Pavement Saw Press and David Baratier

In recent research I’ve been conducting, I came across the following post on the Poetics listserv out of Buffalo. It’s from David Baratier of Pavement Saw Press, from April of this year. I would post this correction on the listserv itself, but my membership has not been approved yet. Maybe it won’t ever be.

It frustrates me to see someone so self-righteously denounce’s work, particularly in light of the fact that I did not write _one word_ of the paragraph he attributed to me. Another forum member, Monday Love, wrote it. Baratier was completely careless in this post. And no, I’m not against all contests either. And I’m pro Monday Love too.


Date: Sun, 1 Apr 2007 22:35:21 -0700
Sender: UB Poetics discussion group
From: David Baratier
Subject: Agni needs a spine
In-Reply-To: Content-Type: text/plain; charset=iso-8859-1The situation with foetry affects all of us. It is apparent from my
interactions with foetry that Alan Cordle is against all contests, even an
honest one. Foetry first went after me insinuating that I appeared in the
Denver Quarterly because I had Bin Ramke as a judge. That statement sat on
their site for many months even after the timeline was shown to them that
proved that the accusation was false. I am not sure why we were brought
onto their site except for an apparent need of Cordle to attack Ramke and
anyone who used him as a judge. The passage below written by Cordle is yet
another instance of his making things up without evidence:
————————- Let’s see. Please tell me if I got anything
wrong. David Baratier’s letters and poems have appeared in the Denver
Quarterly, editor Bin Ramke, professor, University of Denver. Baratier is
editor of Pavement Saw Press, in Ohio, which gets money from Ohio
taxpayers in order to establish, according to Pavement Saw Press’s mission
statement, a “non-university affiliated press” which helps Ohio’s economy
by attracting outside attention and publishing “works of national
signifiance.” Dana Curtis, Ph.D. University of Denver, wins Pavement Saw
Press Prize, picked by Ramke. Curtis is founder & editor-in-chief of
Elixir Press, based in Denver. Jake Adam York, director of creative
writing, University of Colorado at Denver, and Colorado Council on the
Arts fellow, wins Elixir Press Prize. Sounds to me like
university-affiliated Denver is the cat and the Ohio taxpayers are the
cream. It looks like, so far at least, there’s a nice little Denver system
in place here. Very nice. ———————————————-
Ok, Back to my side again The above written by Cordle is a total
fabrication. York and Curtis didn’t know each other in fact, at the time
Dana was in Minneapolis, not Denver I did not know Bin except for asking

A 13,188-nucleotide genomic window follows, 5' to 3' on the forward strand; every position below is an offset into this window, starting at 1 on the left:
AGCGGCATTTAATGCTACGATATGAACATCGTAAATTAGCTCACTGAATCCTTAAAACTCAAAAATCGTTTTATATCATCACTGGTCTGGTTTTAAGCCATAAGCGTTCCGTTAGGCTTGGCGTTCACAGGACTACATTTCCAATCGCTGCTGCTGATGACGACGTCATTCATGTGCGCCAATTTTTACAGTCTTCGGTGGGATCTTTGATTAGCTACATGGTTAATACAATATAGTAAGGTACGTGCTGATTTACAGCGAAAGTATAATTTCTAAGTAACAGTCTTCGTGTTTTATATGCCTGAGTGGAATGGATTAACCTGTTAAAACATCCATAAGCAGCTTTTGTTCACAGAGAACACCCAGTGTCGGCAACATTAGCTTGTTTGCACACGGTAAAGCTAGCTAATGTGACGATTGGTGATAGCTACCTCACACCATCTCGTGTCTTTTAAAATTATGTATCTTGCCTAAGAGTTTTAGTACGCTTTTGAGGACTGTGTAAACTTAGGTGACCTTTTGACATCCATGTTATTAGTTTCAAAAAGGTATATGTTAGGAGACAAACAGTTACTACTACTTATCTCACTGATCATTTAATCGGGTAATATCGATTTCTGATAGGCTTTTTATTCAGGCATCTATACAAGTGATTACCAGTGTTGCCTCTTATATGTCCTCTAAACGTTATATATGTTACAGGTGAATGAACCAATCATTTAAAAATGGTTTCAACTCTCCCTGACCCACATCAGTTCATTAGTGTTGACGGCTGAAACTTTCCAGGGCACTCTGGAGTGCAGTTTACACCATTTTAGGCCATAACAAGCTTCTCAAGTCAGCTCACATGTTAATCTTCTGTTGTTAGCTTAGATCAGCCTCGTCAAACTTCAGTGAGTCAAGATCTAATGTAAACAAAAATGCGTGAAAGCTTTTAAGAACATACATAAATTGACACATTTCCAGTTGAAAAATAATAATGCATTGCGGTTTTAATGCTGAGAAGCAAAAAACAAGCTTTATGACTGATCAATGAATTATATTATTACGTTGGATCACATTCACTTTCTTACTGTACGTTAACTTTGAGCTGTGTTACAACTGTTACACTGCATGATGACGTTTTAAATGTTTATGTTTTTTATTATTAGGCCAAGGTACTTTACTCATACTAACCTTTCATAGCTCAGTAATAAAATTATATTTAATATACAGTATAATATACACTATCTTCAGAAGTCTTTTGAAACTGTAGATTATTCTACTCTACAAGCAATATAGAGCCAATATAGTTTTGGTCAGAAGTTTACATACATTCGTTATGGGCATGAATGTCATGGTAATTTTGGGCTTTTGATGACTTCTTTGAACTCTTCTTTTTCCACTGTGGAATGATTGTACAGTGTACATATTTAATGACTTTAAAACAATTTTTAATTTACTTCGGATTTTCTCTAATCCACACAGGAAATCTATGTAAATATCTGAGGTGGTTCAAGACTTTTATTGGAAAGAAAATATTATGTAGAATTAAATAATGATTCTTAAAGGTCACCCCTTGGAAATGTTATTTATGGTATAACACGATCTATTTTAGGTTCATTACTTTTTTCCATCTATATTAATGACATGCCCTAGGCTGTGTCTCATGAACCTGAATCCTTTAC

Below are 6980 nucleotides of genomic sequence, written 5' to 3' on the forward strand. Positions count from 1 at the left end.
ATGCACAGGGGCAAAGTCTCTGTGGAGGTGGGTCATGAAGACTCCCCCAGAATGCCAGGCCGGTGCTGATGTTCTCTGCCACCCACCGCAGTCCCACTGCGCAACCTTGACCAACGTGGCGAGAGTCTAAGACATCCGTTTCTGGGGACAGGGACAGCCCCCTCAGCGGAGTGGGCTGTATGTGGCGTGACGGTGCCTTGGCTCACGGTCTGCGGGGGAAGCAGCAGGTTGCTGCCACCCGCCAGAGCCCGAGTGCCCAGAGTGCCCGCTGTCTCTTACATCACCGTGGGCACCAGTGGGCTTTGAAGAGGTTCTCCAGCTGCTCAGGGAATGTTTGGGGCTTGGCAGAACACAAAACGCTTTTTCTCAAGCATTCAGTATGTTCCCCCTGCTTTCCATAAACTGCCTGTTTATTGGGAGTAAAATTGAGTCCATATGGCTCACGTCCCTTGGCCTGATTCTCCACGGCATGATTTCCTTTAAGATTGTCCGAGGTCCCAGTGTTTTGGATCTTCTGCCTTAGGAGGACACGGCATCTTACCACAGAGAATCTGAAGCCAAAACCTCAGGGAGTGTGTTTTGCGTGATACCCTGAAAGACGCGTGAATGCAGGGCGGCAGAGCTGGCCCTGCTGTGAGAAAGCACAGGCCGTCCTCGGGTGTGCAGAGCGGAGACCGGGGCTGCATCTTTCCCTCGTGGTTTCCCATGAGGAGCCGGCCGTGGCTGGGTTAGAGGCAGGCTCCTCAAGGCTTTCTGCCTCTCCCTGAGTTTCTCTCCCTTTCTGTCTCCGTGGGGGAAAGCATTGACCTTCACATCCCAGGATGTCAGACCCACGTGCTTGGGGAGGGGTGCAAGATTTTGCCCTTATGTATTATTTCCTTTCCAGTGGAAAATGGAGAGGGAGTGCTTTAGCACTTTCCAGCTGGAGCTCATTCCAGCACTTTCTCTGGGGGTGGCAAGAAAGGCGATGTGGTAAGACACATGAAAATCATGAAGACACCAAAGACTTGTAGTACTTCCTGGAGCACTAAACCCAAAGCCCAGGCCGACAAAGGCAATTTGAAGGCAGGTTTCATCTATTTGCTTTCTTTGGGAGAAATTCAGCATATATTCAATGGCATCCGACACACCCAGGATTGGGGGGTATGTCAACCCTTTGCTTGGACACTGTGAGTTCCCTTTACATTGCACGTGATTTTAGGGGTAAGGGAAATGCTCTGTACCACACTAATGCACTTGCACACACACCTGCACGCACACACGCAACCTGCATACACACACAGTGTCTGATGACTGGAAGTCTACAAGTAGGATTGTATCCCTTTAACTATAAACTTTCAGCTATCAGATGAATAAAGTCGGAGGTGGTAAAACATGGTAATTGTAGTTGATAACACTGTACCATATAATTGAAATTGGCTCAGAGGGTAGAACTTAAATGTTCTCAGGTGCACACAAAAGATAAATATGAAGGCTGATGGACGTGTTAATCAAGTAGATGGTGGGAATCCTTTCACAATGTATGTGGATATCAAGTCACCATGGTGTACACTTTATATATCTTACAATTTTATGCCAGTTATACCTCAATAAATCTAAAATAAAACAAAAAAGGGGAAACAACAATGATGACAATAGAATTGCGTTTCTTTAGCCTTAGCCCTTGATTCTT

him to judge the contest and I asked him because I called to find out if
they were going to run a interview I did with Simon Perchik (which
appeared as a feature in an early issue of Jacket) and while he was on the
line I asked if he would be interested. I’ll just stop here. The whole
thing is starting to bother me again. Our contest is blind judged, the
manuscripts are stripped of the name and publication credits, if we can
afford a judge, the judge is sent 25 manuscripts out of all recieved. If
not I end up judging the batch I am sent back from the readers. If I am
able to afford publishing two books (1000 run each) from the entries I do.
Then we pay to mail everyone at least their entry fee worth of books we
have published. I think we run one of the fairest contests there is, I
challenged Cordle to come up with a place that did better. I am still
waiting. Anyway, my experience is that we would have something false
written about us with no evidence, and once that material appeared on the
foetry website it became my job to “prove him wrong.” I should also
mention that Levine is one of our authors. And that (for the record, as to
avoid more wild speculation) his book won our contest before Tupelo was
publishing. I also do not see why Levine being accused of a problem with
the way he runs his press should affect the acceptance of his poems into
journals. This is heading into an ugly direction, what is next? Will AGNI
apologize about publishing poems if a poet is accused of running a
red-light? Maybe AGNI should apologize for all of the poems they publish
until they get a spine. Considering the student teacher problems with
poetry awards and with contests who have chosen a winner beforehand, my
amazement with Cordle is how inflated he is over the little he has
revealed. Be well David Baratier, Editor Pavement Saw Press PO Box 6291
Columbus, OH 43206